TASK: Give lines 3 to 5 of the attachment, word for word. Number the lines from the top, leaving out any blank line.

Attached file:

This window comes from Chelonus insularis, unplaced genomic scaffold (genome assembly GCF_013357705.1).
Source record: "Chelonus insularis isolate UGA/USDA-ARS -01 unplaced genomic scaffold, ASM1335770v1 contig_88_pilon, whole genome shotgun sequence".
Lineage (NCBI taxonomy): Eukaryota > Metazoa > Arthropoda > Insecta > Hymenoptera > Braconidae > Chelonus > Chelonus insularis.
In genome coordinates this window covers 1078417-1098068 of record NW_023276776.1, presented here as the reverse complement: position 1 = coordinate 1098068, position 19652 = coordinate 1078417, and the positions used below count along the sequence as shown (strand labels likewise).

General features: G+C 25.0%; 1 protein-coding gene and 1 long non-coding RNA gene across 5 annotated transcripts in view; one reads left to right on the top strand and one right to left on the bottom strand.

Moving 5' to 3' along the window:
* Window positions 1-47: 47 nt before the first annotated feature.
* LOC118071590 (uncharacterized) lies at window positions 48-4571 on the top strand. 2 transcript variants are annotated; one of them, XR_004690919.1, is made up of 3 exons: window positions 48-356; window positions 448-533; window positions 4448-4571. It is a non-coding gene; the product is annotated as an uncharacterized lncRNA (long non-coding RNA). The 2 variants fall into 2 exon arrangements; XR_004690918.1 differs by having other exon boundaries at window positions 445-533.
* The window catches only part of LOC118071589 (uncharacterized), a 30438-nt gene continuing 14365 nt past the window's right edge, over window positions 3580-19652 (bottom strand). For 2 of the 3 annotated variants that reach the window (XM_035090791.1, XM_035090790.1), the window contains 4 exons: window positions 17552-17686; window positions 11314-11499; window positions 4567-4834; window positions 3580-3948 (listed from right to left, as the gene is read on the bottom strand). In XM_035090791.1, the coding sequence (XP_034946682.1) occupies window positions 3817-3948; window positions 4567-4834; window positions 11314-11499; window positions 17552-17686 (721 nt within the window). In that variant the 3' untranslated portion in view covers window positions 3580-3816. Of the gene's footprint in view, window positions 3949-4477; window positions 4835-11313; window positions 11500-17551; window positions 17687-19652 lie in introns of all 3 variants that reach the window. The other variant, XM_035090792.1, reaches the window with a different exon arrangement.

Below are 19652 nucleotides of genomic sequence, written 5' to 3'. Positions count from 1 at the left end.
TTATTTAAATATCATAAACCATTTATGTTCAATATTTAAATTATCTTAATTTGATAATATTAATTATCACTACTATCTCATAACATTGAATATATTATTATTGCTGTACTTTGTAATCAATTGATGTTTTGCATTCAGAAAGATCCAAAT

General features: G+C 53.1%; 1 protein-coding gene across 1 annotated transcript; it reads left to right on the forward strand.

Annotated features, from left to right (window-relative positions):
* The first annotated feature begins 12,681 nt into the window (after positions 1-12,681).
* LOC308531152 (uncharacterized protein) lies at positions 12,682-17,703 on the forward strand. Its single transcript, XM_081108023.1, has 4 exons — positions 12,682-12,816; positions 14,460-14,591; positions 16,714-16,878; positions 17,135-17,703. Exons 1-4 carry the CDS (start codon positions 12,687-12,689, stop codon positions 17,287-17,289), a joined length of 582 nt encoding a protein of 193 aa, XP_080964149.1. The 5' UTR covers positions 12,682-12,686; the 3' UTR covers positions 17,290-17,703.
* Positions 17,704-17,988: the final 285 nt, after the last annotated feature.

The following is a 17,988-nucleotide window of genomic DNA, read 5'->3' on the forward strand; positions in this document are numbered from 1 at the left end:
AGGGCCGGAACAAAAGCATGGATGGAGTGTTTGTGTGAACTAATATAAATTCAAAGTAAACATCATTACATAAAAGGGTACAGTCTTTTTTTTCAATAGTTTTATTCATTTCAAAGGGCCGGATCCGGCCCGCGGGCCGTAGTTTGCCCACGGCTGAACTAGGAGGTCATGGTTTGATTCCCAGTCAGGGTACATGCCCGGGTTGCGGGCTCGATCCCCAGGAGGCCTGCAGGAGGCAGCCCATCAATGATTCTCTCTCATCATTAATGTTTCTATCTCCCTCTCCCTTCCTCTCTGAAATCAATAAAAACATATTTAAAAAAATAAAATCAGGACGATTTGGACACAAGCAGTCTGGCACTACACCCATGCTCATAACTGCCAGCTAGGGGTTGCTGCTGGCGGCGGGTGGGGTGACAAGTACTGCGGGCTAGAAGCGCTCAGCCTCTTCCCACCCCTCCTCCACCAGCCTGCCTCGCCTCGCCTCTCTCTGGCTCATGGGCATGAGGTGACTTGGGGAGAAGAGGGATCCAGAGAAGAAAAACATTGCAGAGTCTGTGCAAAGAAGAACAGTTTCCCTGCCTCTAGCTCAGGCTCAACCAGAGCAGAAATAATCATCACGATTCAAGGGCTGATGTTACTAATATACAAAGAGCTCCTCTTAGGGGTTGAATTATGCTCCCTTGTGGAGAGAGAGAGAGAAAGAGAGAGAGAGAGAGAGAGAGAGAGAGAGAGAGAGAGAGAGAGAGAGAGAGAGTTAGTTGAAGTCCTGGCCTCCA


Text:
Lineage (NCBI taxonomy): Eukaryota > Metazoa > Arthropoda > Insecta > Hymenoptera > Braconidae > Chelonus > Chelonus insularis.
In genome coordinates this window covers 1078417-1098068 of record NW_023276776.1, presented here as the reverse complement: position 1 = coordinate 1098068, position 19652 = coordinate 1078417, and the positions used below count along the sequence as shown (strand labels likewise).

General features: G+C 25.0%; 1 protein-coding gene and 1 long non-coding RNA gene across 5 annotated transcripts in view; one reads left to right on the top strand and one right to left on the bottom strand.